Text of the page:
The city of Vancouver has been pushing for infill development for many years but the high cost of development has home builders in a pinch. Building a luxury home in a neighborhood of starter homes tends to be counterproductive for the builder.
Buyers should always be aware of the location of their prospective property. Location has always been a cornerstone to real estate value. In general it is always better to buy the worst house on the street rather than the best house. I often have people ask me, "Why do I want the 'worst' house?" That sounds negative, but the reality is that neighborhoods drive value either up or down depending on what's happening in the area.
Buying the best house in the neighborhood is fine if all the houses in the area are similar and yours is just a tad bigger or on a larger lot. But an overbuilt house would be something like a 5500 foot English Tudor built on a street filled with 1950s 1200 foot ranch homes. That would be way over built and frankly the house would stand out in a negative way. The neighborhood of 1950s ranch homes might support values in the $300,000 range and the 5500 foot house could cost $500,000 to build. The market ceiling will tug the price down on the overbuilt property. That is counterproductive.
The opposite however can be quite favorable. A lone 1950s 1200 foot ranch surrounded by 5500 foot luxury homes allows the potential value to be very high on the little house. An addition or a serious remodel with the highest grade of materials would add more value to the home than it costs to do the work. The market ceiling in this neighborhood could be $600,000 and that leaves a great deal of potential upside for the 'underbuilt' house.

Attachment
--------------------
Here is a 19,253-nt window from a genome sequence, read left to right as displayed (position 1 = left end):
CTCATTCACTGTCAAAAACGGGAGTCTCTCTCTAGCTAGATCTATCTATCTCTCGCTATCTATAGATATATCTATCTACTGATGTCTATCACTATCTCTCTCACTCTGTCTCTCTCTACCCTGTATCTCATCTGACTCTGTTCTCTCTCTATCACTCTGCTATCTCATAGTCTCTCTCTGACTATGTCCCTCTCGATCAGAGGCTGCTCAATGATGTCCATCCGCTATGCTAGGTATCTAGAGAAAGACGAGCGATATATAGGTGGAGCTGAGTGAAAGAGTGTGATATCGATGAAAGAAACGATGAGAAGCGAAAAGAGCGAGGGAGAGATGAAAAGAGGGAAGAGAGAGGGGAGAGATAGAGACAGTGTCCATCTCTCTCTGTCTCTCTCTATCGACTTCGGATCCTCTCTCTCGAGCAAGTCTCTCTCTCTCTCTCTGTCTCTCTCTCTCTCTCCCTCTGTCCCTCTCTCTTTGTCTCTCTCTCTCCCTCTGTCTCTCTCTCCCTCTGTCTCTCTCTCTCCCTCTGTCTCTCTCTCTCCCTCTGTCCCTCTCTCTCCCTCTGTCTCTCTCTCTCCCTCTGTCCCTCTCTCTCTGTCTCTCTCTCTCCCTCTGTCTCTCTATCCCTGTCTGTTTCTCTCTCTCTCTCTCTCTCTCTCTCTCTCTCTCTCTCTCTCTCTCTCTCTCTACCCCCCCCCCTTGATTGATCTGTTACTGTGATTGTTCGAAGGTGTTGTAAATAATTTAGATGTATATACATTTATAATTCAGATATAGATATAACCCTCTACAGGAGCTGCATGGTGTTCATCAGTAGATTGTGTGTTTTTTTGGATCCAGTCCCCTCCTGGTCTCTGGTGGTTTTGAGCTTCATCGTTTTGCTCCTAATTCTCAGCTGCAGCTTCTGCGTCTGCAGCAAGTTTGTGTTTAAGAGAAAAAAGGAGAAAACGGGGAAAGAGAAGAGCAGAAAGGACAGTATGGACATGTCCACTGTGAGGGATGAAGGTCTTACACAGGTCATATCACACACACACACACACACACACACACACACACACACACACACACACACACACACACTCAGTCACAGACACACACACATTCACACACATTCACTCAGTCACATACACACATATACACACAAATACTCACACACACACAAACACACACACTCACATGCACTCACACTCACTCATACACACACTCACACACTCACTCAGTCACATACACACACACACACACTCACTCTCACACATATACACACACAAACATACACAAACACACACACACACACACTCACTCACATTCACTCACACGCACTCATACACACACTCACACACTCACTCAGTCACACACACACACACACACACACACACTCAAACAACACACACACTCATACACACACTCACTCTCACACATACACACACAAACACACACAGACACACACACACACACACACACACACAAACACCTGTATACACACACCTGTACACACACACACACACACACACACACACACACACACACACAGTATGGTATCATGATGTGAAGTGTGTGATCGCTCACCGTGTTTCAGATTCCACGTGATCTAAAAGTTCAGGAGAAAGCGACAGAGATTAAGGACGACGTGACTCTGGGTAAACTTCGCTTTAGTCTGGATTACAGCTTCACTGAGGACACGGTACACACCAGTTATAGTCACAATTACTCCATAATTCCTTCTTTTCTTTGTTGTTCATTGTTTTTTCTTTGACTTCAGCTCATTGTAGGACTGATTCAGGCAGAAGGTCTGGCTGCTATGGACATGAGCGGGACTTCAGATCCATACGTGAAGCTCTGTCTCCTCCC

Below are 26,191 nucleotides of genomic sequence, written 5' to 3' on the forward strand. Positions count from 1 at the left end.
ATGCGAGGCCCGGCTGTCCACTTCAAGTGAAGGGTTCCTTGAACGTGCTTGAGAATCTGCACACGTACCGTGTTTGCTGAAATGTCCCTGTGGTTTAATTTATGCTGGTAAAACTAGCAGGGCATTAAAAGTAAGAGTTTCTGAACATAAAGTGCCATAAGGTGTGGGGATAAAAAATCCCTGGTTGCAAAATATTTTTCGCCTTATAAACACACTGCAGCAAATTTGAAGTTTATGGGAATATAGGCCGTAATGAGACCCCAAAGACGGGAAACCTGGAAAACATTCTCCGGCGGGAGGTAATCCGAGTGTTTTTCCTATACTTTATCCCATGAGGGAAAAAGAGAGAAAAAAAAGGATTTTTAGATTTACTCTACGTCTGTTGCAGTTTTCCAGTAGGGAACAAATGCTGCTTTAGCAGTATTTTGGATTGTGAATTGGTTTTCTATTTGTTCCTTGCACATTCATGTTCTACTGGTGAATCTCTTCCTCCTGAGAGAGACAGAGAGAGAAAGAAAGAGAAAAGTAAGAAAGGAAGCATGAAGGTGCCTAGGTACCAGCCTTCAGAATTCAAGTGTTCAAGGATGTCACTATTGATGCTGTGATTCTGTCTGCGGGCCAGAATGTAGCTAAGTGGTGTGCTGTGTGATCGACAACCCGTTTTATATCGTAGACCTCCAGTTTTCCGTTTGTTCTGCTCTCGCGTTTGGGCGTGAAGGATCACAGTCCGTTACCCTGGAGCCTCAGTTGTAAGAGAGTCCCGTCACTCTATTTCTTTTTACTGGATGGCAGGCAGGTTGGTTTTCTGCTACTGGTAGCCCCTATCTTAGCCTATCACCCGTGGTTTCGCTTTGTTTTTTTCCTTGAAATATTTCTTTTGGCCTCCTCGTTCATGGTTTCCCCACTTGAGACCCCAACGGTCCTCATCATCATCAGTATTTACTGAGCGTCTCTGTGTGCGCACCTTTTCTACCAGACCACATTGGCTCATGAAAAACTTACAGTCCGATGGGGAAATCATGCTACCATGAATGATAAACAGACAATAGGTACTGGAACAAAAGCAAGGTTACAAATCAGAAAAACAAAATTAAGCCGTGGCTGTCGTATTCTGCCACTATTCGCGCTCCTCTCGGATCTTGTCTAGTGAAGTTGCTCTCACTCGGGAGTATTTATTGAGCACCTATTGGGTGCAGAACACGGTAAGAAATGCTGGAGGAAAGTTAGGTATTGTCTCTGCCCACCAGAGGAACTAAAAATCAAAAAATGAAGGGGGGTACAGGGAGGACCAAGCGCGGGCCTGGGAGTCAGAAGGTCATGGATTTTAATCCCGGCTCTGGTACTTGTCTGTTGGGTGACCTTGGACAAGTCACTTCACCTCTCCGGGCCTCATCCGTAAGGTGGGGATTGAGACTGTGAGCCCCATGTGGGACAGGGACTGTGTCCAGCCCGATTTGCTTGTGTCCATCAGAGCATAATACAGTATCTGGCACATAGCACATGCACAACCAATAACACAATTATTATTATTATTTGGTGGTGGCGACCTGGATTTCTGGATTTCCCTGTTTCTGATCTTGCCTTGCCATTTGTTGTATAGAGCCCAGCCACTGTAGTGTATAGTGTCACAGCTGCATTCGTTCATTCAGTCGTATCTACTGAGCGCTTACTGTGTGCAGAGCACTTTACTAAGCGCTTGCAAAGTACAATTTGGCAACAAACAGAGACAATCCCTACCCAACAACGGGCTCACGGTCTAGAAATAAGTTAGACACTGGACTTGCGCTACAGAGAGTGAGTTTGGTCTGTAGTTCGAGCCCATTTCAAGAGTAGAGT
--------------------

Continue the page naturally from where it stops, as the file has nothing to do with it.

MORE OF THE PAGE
With the drive for infill development Vancouver USA is seeing this kind of neighborhood mix of properties more and more often. Development costs are so high the builders feel compelled to puff up the houses a bit with luxury designs and materials but sometimes they are pushing the neighborhood too far. There are curable problems and incurable problems and neighborhoods are often incurable. Having a house next to an interstate highway is an example of an incurable problem. Likewise there are good things about a neighborhood that could be lost in the future. For example a gorgeous stand of trees that fill an adjacent area to a neighborhood could someday be gone should that land be developed. A home next to that forest might look attractive and maybe experience a bump in value for the aesthetic value provided by the trees, but that is out of the homeowners control and may someday be gone. Paying too much of a premium for it is not wise.
I am seeing a lot of overbuilt homes for the area and buyers need to be cautious as these overbuilt homes are the first to slide in price in a down cycle. Buyers should always go in eyes wide open when considering a property. I have touched on this before including this article here.
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